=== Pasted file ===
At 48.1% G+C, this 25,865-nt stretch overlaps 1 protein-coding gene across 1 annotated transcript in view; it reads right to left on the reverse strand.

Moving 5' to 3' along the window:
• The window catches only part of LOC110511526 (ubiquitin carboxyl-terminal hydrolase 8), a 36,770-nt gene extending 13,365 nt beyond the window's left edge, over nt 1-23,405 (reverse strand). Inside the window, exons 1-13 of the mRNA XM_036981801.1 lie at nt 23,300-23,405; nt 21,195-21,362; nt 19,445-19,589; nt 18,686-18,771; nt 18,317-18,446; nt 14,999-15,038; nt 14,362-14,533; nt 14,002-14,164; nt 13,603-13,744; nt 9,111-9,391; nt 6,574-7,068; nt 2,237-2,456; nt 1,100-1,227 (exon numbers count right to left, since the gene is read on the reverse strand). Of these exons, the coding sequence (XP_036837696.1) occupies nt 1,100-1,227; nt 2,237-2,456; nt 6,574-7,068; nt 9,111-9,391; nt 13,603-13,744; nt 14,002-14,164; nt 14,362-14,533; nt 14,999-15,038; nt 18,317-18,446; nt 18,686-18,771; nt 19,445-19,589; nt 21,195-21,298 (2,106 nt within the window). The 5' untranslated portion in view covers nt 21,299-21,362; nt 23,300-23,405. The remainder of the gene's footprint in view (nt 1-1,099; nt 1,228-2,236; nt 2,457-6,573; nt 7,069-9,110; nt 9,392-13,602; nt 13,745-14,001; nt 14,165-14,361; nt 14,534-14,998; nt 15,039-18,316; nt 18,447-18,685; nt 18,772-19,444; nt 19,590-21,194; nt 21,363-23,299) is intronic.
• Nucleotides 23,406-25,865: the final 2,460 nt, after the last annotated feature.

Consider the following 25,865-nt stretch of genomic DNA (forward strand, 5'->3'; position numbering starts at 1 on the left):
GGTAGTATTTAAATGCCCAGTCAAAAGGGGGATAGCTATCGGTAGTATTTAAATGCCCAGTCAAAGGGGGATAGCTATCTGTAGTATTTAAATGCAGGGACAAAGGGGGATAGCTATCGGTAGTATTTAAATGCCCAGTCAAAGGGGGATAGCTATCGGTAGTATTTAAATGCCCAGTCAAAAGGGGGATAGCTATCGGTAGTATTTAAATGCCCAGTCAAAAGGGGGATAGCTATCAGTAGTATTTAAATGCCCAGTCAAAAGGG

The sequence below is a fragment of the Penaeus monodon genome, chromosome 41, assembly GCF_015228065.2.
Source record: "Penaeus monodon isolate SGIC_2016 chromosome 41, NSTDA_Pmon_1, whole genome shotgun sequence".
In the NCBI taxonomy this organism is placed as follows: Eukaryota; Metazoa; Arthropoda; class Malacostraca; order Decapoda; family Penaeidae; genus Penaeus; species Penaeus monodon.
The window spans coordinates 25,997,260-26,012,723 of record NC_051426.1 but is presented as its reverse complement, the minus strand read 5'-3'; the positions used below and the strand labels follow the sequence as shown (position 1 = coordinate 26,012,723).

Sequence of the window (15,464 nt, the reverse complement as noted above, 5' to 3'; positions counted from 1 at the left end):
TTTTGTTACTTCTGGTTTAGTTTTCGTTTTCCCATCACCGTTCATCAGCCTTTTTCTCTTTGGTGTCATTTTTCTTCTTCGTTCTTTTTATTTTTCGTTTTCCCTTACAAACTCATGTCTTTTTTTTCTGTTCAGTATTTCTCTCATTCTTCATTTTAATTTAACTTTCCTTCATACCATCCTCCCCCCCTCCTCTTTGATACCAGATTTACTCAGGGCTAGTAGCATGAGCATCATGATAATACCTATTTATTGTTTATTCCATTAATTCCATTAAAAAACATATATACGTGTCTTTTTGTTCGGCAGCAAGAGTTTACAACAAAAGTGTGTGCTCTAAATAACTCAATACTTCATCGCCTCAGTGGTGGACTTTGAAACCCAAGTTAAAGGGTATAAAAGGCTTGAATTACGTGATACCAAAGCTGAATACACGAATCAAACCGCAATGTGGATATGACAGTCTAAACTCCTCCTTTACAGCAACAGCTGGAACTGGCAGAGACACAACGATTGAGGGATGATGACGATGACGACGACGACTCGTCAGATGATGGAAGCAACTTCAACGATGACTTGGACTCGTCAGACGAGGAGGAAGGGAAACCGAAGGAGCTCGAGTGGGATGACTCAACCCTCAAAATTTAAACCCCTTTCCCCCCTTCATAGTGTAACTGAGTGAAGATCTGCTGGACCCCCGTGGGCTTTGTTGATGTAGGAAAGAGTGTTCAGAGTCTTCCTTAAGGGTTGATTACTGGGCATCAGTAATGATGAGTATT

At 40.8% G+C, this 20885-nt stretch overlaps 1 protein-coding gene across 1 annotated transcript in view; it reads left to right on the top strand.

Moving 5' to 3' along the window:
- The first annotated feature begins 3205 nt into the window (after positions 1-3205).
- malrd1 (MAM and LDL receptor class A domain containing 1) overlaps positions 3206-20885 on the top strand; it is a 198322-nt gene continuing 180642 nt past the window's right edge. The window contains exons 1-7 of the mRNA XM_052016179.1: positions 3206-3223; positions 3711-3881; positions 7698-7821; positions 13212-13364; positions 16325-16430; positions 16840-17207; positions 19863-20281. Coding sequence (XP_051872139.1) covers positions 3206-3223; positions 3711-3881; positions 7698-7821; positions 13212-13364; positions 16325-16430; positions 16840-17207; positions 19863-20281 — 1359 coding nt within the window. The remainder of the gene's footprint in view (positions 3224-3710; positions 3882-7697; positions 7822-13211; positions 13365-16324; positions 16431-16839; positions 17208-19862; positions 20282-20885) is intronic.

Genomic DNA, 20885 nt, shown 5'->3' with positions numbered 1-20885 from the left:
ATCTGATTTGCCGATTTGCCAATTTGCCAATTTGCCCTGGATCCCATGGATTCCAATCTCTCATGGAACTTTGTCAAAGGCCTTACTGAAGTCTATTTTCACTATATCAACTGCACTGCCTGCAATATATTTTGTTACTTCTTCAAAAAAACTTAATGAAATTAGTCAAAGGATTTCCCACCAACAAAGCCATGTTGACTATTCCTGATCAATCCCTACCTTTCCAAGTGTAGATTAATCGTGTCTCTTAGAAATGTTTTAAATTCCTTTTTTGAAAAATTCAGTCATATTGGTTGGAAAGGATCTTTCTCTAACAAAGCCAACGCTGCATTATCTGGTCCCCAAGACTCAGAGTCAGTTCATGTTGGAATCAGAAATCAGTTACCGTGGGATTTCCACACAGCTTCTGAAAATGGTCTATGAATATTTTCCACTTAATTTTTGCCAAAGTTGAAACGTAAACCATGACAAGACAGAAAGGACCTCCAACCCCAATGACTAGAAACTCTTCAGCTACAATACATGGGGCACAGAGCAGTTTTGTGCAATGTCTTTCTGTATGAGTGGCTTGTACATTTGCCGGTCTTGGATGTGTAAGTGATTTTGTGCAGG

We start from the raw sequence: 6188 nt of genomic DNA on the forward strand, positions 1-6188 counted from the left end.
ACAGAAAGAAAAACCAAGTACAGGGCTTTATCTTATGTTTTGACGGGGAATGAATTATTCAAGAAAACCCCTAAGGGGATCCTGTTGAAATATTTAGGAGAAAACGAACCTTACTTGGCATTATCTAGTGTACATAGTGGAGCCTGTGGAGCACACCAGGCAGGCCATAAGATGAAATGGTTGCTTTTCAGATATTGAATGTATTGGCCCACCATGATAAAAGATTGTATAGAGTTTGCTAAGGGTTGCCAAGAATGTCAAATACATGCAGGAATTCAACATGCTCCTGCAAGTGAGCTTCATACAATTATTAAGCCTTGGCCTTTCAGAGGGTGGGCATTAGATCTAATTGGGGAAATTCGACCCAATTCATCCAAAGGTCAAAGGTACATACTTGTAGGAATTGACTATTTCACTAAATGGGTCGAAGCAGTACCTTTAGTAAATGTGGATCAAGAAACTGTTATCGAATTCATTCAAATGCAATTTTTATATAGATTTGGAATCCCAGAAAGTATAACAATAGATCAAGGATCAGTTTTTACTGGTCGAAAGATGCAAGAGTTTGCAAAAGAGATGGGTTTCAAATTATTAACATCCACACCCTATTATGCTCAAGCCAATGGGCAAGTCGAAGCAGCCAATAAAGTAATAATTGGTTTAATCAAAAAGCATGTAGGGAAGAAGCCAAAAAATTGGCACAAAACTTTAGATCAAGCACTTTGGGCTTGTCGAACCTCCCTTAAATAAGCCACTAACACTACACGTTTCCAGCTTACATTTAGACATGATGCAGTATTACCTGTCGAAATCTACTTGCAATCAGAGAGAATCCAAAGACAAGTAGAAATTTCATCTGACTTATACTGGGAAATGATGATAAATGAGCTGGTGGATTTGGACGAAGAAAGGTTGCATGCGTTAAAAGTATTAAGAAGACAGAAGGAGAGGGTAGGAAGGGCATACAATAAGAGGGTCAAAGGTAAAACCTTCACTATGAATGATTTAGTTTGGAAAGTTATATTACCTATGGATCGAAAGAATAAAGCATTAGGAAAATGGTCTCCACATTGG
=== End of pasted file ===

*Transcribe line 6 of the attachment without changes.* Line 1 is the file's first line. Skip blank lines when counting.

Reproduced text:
GGTAGTATTTAAATGCCCAGTCAAAAGGGGGATAGCTATCGGTAGTATTTAAATGCCCAGTCAAAGGGGGATAGCTATCTGTAGTATTTAAATGCAGGGACAAAGGGGGATAGCTATCGGTAGTATTTAAATGCCCAGTCAAAGGGGGATAGCTATCGGTAGTATTTAAATGCCCAGTCAAAAGGGGGATAGCTATCGGTAGTATTTAAATGCCCAGTCAAAAGGGGGATAGCTATCAGTAGTATTTAAATGCCCAGTCAAAAGGG